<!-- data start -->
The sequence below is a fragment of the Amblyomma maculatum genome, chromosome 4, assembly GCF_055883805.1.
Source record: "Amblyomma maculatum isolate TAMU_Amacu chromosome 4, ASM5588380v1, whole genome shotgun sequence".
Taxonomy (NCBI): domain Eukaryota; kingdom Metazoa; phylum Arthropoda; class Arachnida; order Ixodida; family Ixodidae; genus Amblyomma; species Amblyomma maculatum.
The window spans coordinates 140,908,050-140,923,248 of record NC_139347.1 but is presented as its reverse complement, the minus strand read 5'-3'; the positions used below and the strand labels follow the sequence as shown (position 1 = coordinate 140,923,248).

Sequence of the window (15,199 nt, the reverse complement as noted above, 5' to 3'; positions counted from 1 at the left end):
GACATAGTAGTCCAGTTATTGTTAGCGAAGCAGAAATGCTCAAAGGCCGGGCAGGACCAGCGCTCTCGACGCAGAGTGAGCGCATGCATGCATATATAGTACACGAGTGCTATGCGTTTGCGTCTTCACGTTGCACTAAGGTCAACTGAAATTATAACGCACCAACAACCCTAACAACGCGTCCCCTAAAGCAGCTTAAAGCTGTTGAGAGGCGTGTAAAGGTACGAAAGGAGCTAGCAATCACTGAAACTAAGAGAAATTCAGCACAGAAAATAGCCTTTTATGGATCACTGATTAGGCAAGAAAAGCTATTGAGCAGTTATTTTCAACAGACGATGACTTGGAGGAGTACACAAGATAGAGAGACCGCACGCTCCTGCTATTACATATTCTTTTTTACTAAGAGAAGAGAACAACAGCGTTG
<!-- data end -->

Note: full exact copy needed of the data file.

The sequence below is a fragment of the Amblyomma maculatum genome, chromosome 4, assembly GCF_055883805.1.
Source record: "Amblyomma maculatum isolate TAMU_Amacu chromosome 4, ASM5588380v1, whole genome shotgun sequence".
Taxonomy (NCBI): domain Eukaryota; kingdom Metazoa; phylum Arthropoda; class Arachnida; order Ixodida; family Ixodidae; genus Amblyomma; species Amblyomma maculatum.
The window spans coordinates 140,908,050-140,923,248 of record NC_139347.1 but is presented as its reverse complement, the minus strand read 5'-3'; the positions used below and the strand labels follow the sequence as shown (position 1 = coordinate 140,923,248).

Sequence of the window (15,199 nt, the reverse complement as noted above, 5' to 3'; positions counted from 1 at the left end):
GACATAGTAGTCCAGTTATTGTTAGCGAAGCAGAAATGCTCAAAGGCCGGGCAGGACCAGCGCTCTCGACGCAGAGTGAGCGCATGCATGCATATATAGTACACGAGTGCTATGCGTTTGCGTCTTCACGTTGCACTAAGGTCAACTGAAATTATAACGCACCAACAACCCTAACAACGCGTCCCCTAAAGCAGCTTAAAGCTGTTGAGAGGCGTGTAAAGGTACGAAAGGAGCTAGCAATCACTGAAACTAAGAGAAATTCAGCACAGAAAATAGCCTTTTATGGATCACTGATTAGGCAAGAAAAGCTATTGAGCAGTTATTTTCAACAGACGATGACTTGGAGGAGTACACAAGATAGAGAGACCGCACGCTCCTGCTATTACATATTCTTTTTTACTAAGAGAAGAGAACAACAGCGTTG